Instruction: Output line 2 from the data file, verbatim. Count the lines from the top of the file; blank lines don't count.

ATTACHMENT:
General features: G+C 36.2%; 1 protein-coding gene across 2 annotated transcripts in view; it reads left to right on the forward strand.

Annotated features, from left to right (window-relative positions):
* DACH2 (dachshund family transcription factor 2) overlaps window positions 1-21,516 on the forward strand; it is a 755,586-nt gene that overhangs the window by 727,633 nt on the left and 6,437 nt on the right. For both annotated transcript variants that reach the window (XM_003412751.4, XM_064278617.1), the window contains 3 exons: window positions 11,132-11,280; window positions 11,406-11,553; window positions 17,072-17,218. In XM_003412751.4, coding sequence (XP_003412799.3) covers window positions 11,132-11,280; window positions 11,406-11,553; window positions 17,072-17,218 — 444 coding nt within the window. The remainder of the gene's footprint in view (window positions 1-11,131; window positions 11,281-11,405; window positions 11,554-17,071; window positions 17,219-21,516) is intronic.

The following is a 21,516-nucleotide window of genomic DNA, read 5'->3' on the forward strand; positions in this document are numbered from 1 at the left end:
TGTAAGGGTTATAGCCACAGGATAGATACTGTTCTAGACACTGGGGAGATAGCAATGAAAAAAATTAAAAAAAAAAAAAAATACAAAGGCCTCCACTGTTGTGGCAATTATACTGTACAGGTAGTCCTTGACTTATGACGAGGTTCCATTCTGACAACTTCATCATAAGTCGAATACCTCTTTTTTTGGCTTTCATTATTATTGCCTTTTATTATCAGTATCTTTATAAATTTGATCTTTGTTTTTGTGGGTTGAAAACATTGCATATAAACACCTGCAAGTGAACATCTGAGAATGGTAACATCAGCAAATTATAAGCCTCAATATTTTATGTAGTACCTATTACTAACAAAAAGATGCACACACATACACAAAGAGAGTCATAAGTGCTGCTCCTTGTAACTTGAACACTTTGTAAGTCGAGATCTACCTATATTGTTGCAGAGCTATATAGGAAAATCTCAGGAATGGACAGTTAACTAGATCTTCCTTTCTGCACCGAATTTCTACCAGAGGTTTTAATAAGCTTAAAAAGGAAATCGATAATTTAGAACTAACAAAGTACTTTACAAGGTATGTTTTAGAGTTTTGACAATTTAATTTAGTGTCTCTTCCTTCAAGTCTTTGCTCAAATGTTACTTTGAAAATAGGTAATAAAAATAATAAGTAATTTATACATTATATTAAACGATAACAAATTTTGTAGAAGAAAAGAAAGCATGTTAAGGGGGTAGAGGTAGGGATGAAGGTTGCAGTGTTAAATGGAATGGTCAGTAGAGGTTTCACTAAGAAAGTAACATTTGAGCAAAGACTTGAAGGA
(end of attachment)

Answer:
Annotated features, from left to right (window-relative positions):